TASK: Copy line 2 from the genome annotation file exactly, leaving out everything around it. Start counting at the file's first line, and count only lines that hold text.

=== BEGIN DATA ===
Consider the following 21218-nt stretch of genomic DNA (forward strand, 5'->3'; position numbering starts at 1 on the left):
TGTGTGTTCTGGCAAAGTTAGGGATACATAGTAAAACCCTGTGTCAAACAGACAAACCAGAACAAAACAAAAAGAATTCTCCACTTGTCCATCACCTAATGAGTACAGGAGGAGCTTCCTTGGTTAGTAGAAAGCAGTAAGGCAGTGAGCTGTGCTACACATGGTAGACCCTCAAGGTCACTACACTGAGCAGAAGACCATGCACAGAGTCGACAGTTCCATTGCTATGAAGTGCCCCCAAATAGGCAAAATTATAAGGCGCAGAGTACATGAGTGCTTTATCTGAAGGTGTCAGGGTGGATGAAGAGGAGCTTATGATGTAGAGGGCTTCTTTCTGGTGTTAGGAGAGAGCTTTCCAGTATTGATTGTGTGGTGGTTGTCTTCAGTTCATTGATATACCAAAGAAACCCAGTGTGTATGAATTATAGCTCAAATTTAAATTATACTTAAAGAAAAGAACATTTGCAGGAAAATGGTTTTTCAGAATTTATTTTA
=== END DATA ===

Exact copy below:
TGTGTGTTCTGGCAAAGTTAGGGATACATAGTAAAACCCTGTGTCAAACAGACAAACCAGAACAAAACAAAAAGAATTCTCCACTTGTCCATCACCTAATGAGTACAGGAGGAGCTTCCTTGGTTAGTAGAAAGCAGTAAGGCAGTGAGCTGTGCTACACATGGTAGACCCTCAAGGTCACTACACTGAGCAGAAGACCATGCACAGAGTCGACAGTTCCATTGCTATGAAGTGCCCCCAAATAGGCAAAATTATAAGGCGCAGAGTACATGAGTGCTTTATCTGAAGGTGTCAGGGTGGATGAAGAGGAGCTTATGATGTAGAGGGCTTCTTTCTGGTGTTAGGAGAGAGCTTTCCAGTATTGATTGTGTGGTGGTTGTCTTCAGTTCATTGATATACCAAAGAAACCCAGTGTGTATGAATTATAGCTCAAATTTAAATTATACTTAAAGAAAAGAACATTTGCAGGAAAATGGTTTTTCAGAATTTATTTTA